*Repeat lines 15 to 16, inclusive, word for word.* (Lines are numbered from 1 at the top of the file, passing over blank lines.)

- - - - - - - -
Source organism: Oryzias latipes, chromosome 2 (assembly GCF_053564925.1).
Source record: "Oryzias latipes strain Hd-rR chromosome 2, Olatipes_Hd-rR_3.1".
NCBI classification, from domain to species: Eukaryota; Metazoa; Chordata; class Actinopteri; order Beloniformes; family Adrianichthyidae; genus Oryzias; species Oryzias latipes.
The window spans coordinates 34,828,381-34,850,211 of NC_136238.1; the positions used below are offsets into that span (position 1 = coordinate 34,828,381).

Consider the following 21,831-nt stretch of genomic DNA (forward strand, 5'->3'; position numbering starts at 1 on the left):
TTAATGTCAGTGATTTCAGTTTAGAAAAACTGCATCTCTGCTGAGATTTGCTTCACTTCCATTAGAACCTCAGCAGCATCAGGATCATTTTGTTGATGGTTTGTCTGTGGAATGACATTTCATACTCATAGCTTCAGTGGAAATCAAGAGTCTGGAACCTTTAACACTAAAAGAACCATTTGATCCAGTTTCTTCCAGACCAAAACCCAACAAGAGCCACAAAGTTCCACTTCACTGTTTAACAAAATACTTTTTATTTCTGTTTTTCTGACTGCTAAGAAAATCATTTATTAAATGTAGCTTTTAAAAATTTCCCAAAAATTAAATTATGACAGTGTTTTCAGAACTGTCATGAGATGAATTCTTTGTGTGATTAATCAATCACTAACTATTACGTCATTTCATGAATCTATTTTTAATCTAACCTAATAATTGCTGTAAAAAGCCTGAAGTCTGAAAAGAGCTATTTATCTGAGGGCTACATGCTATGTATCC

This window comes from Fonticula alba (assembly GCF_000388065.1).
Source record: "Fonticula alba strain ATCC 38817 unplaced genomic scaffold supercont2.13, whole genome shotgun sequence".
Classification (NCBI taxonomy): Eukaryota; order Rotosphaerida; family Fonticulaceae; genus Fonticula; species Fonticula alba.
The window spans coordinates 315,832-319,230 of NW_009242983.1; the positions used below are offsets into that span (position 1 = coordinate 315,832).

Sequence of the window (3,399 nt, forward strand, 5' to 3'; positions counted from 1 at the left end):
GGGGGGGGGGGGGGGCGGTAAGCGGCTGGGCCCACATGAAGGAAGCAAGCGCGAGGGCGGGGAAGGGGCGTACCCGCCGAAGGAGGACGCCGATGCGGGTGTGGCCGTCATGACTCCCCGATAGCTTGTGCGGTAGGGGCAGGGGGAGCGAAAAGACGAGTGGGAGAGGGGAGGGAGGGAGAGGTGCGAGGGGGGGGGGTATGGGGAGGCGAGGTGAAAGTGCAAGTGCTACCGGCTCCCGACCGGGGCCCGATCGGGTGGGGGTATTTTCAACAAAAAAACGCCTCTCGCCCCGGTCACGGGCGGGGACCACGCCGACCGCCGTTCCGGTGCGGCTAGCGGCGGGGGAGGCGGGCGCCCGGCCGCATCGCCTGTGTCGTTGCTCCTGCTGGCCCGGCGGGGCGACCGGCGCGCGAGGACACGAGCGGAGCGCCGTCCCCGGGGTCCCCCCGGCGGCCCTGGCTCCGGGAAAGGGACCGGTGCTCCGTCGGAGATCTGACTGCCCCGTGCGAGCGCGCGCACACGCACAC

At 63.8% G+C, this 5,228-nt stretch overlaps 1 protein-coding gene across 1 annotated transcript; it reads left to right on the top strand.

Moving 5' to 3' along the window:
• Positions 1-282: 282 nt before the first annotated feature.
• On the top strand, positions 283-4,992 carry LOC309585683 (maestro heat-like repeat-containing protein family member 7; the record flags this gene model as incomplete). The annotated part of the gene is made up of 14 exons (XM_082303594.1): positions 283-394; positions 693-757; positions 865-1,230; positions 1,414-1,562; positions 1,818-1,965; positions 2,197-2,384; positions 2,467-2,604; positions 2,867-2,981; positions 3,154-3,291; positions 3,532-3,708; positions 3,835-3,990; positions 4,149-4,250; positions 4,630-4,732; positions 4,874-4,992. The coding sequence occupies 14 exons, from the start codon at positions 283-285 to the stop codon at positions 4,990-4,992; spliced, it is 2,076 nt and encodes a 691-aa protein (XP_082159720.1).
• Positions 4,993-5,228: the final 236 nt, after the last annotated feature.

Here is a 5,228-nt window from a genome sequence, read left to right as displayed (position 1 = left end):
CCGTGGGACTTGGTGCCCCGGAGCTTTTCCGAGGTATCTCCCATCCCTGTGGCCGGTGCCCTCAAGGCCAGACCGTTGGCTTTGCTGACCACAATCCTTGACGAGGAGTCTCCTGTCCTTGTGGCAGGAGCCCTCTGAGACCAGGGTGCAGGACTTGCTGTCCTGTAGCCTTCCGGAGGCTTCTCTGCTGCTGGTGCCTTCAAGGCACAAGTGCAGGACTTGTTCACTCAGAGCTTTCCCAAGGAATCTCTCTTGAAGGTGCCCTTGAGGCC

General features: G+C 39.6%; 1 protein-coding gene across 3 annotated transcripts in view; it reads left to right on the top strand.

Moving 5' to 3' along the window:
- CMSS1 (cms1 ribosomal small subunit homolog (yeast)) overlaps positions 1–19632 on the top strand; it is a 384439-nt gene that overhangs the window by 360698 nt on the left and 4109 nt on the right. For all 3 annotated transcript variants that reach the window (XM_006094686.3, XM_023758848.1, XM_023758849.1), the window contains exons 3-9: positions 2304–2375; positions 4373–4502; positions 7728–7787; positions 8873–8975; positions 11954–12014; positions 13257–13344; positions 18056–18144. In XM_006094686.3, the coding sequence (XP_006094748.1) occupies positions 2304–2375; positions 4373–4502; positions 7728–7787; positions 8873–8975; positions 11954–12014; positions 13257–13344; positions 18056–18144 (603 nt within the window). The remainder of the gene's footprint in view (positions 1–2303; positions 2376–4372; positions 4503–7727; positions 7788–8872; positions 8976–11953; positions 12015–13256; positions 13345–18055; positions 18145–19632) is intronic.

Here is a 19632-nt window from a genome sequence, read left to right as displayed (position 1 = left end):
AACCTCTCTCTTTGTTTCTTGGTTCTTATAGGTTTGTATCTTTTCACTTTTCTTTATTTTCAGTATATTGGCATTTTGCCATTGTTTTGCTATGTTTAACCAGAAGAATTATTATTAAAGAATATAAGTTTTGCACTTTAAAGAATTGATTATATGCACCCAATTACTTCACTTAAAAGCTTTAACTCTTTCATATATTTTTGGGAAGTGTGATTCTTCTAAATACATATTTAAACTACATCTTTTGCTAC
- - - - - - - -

• Positions 1-282: 282 nt before the first annotated feature.
• On the top strand, positions 283-4,992 carry LOC309585683 (maestro heat-like repeat-containing protein family member 7; the record flags this gene model as incomplete). The annotated part of the gene is made up of 14 exons (XM_082303594.1): positions 283-394; positions 693-757; positions 865-1,230; positions 1,414-1,562; positions 1,818-1,965; positions 2,197-2,384; positions 2,467-2,604; positions 2,867-2,981; positions 3,154-3,291; positions 3,532-3,708; positions 3,835-3,990; positions 4,149-4,250; positions 4,630-4,732; positions 4,874-4,992. The coding sequence occupies 14 exons, from the start codon at positions 283-285 to the stop codon at positions 4,990-4,992; spliced, it is 2,076 nt and encodes a 691-aa protein (XP_082159720.1).